QAnon?? You Probably Don’t Know What It Is. But, It May Be The Next Nazi Party — And You May Already Be A Part Of It.

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Maybe you haven’t heard of it — or maybe you have and just don’t know what it’s all about. Here are three stories that might help clarify what QAnon is and what its role is in the world. 

The FBI warns that fringe political conspiracy theories drive domestic extremists to commit terror attacks. An internal FBI memo says the spread of misinformation is partly to blame, and U.S. President Donald Trump is mentioned in the document. Jackson Proskow explains.

Just who is hoodwinking who? There’s no doubt COVID-19 has caused great uncertainty in the world, but does that mean we should now ignore the scientists, doctors and even politicians who are fighting to figure out ways to beat the virus? Well yes, if you believe an increasing number of increasingly angry people who are convinced coronavirus is nothing more than a sinister plot to control their lives. But what do these conspiracy theorists know that we don’t, and why do so many people listen to them? Liz Hayes speaks with Australians, including the controversial celebrity Pete Evans, who are sick of being told what to do by the government and other authorities.

The November ballot is starting to get crowded with candidates tied to QAnon.

Donald Trump said he didn’t know anything about QAnon during Thursday’s NBC town hall. QAnon are a false conspiracy theory that Democrats are part of a global ‘satanic’ pedophile ring ‘run by the deep state’. The president first praised them for opposing pedophilia before saying he knew nothing about the movement. “Can you just once and for all state that this is not true and disavow QAnon in its entirety?” Moderator Savannah Guthrie asked. “I know nothing about QAnon, I know very little,” Trump said. “I just told you,” Guthrie replied. “You told me, but what you told me doesn’t necessarily make it fact, I hate to say that,” Mr. Trump said. “I know nothing about it, I do know they are very much against pedophilia, they fight it very hard. But I know nothing about it.” “They believe it is a satanic cult run by the deep state,” Guthrie cut in. Mr. Trump said what he does know about is “antifa and the radical left.” Guthrie cut in again, telling Mr. Trump: “Republican Senator Ben Sasse said, ‘QAnon is nuts and real leaders call conspiracy theories conspiracy theories.'” “Why not just say it’s not true?” Guthrie pressed. “He may be right, I just don’t know about QAnon,” Trump replied. “You do know,” Guthrie challenged. Mr. Trump insisted he doesn’t know and told Guthrie to continue her questioning. “What I do hear about [QAnon] is that they’re very strong against pedophila, and I agree with that,” he continued. When Guthrie pressed him again, Mr. Trump again said he does not know about the QAnon theories. According to the Anti-Defamation League (ADL), “QAnon is a wide-reaching conspiracy theory popular among a range of right-wing extremists and even some public supporters of President Trump.” The group first surfaced on 4chan in 2017 and adherents follow “the anonymous Q.”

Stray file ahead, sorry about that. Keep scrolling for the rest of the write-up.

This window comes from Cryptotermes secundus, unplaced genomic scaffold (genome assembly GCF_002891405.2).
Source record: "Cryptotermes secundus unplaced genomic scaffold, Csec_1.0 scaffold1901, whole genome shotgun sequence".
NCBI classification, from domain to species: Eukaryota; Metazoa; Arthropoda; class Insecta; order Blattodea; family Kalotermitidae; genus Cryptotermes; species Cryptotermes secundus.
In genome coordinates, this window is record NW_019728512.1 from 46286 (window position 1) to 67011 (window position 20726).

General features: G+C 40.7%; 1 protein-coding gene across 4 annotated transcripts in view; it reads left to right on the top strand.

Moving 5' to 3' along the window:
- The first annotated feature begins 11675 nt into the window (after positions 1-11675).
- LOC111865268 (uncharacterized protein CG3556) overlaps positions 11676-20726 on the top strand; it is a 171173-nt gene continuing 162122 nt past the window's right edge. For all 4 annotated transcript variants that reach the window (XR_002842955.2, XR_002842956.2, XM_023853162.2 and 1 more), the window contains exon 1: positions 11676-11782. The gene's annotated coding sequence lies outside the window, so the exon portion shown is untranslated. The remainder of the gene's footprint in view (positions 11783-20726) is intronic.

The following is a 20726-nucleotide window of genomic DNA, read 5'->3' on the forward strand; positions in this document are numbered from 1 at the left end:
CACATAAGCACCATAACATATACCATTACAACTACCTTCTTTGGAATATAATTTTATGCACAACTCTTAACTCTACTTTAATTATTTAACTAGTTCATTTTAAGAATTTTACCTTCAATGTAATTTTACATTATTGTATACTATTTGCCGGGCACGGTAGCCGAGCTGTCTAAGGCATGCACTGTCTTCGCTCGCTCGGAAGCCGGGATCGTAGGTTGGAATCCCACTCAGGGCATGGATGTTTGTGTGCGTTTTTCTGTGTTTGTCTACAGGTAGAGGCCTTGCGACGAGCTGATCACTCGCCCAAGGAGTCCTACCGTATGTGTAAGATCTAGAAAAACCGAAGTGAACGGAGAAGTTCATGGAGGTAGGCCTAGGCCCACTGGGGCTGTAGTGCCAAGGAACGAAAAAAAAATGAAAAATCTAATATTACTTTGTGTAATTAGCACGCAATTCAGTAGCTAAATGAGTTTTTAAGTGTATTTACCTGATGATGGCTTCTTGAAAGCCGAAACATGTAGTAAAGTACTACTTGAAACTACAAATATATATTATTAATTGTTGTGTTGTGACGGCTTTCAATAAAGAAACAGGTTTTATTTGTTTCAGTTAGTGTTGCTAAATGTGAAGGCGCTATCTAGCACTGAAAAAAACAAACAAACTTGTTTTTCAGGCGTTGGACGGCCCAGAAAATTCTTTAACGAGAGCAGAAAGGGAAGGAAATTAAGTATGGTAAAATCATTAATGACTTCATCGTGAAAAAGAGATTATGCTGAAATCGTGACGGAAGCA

According to Wikipedia…

QAnon (/ˌkjəˈnɒn/) is a disproven and discredited far-right conspiracy theory alleging that a cabal of Satan-worshipping pedophiles is running a global child sex-trafficking ring and plotting against US president Donald Trump, who is fighting the cabal. QAnon also commonly asserts that Trump is planning a day of reckoning known as the “Storm”, when thousands of members of the cabal will be arrested. No part of the conspiracy claim is based in fact. QAnon supporters have accused many liberal Hollywood actors, Democratic politicians, and high-ranking government officials of being members of the cabal. They have also claimed that Trump feigned conspiracy with Russians to enlist Robert Mueller to join him in exposing the sex trafficking ring and preventing a coup d’état by Barack Obama, Hillary Clinton and George Soros.